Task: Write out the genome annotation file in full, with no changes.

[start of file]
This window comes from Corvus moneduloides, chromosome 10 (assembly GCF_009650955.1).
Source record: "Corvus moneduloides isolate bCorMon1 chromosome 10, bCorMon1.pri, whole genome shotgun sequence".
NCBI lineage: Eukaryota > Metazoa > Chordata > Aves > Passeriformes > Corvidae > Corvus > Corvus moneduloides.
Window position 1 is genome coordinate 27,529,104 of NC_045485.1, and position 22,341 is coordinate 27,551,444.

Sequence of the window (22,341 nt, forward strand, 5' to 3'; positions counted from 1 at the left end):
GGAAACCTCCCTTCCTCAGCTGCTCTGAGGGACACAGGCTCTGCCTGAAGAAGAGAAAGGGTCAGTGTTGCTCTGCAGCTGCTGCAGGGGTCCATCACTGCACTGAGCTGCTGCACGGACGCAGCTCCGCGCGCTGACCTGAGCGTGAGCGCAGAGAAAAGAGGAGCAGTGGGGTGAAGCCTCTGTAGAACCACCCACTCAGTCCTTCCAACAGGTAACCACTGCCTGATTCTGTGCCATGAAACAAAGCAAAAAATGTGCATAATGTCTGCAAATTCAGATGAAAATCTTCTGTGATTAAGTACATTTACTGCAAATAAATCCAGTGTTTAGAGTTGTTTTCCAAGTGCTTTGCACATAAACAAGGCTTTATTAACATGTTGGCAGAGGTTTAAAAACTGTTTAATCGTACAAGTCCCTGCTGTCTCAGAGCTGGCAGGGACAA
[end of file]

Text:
This window comes from Corvus moneduloides, chromosome 10 (assembly GCF_009650955.1).
Source record: "Corvus moneduloides isolate bCorMon1 chromosome 10, bCorMon1.pri, whole genome shotgun sequence".
NCBI lineage: Eukaryota > Metazoa > Chordata > Aves > Passeriformes > Corvidae > Corvus > Corvus moneduloides.
Window position 1 is genome coordinate 27,529,104 of NC_045485.1, and position 22,341 is coordinate 27,551,444.

Sequence of the window (22,341 nt, forward strand, 5' to 3'; positions counted from 1 at the left end):
GGAAACCTCCCTTCCTCAGCTGCTCTGAGGGACACAGGCTCTGCCTGAAGAAGAGAAAGGGTCAGTGTTGCTCTGCAGCTGCTGCAGGGGTCCATCACTGCACTGAGCTGCTGCACGGACGCAGCTCCGCGCGCTGACCTGAGCGTGAGCGCAGAGAAAAGAGGAGCAGTGGGGTGAAGCCTCTGTAGAACCACCCACTCAGTCCTTCCAACAGGTAACCACTGCCTGATTCTGTGCCATGAAACAAAGCAAAAAATGTGCATAATGTCTGCAAATTCAGATGAAAATCTTCTGTGATTAAGTACATTTACTGCAAATAAATCCAGTGTTTAGAGTTGTTTTCCAAGTGCTTTGCACATAAACAAGGCTTTATTAACATGTTGGCAGAGGTTTAAAAACTGTTTAATCGTACAAGTCCCTGCTGTCTCAGAGCTGGCAGGGACAA